Experts say the new agreement, designed to replace the 1991 Strategic Arms Reduction Treaty, will reduce strategic nuclear warheads by almost a third, to about 1,550 on each side, and halve the number of delivery vehicles – missiles, bombers and submarines – to 700 for each country.
The US and Russia still deploy more than 90 per cent of the world's nuclear weapons; the US currently around around 2,150 strategic warheads while Russia reportedly maintains about 2,600. Both sides have thousands more in storage, or awaiting dismantlement under previous arms control deals.
The treaty will still need to be ratified by a two-thirds vote the US Senate, as well as by Russia's upper and lower houses of parliament. Concerns have been raised on both sides about the treaty, which will slash strategic arsenals to their lowest levels since the superpower arms race began in earnest in the 1960s.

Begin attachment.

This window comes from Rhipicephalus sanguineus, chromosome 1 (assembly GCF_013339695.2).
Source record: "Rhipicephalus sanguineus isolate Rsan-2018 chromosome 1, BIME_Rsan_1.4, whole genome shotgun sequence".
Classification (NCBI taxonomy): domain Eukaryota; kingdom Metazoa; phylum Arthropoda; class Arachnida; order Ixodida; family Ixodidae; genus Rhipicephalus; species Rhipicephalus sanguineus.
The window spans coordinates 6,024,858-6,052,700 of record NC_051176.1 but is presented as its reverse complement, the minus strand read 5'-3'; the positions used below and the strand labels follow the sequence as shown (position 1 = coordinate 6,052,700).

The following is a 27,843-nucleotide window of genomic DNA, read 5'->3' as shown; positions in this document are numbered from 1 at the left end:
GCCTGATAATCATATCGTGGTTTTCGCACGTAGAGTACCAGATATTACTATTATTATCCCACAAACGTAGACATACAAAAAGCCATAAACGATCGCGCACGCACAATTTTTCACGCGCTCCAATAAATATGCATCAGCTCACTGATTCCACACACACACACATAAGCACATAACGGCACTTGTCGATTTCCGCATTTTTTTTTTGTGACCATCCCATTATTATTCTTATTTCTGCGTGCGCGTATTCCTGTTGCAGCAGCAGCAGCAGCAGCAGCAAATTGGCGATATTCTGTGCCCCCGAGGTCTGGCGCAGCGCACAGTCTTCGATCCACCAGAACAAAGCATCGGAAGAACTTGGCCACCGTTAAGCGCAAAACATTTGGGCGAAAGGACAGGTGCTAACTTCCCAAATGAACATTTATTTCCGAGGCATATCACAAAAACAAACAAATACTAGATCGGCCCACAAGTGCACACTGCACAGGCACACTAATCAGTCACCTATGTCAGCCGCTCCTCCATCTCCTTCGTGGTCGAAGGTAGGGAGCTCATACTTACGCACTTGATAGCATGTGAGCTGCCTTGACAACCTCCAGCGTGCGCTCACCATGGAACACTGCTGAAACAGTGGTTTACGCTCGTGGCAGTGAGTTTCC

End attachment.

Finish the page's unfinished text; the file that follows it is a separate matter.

Political victory for Obama, Medvedev
Obama noted that the new treaty will continue the warming trend in relations with Russia that his administration began, a sentiment widely echoed in Russia. Russian arms control experts say it's been a long time coming, after nearly a decade in which serious dialogue about strategic stability lapsed, while tensions and mistrust between Washington and Moscow spiked to post-cold war highs.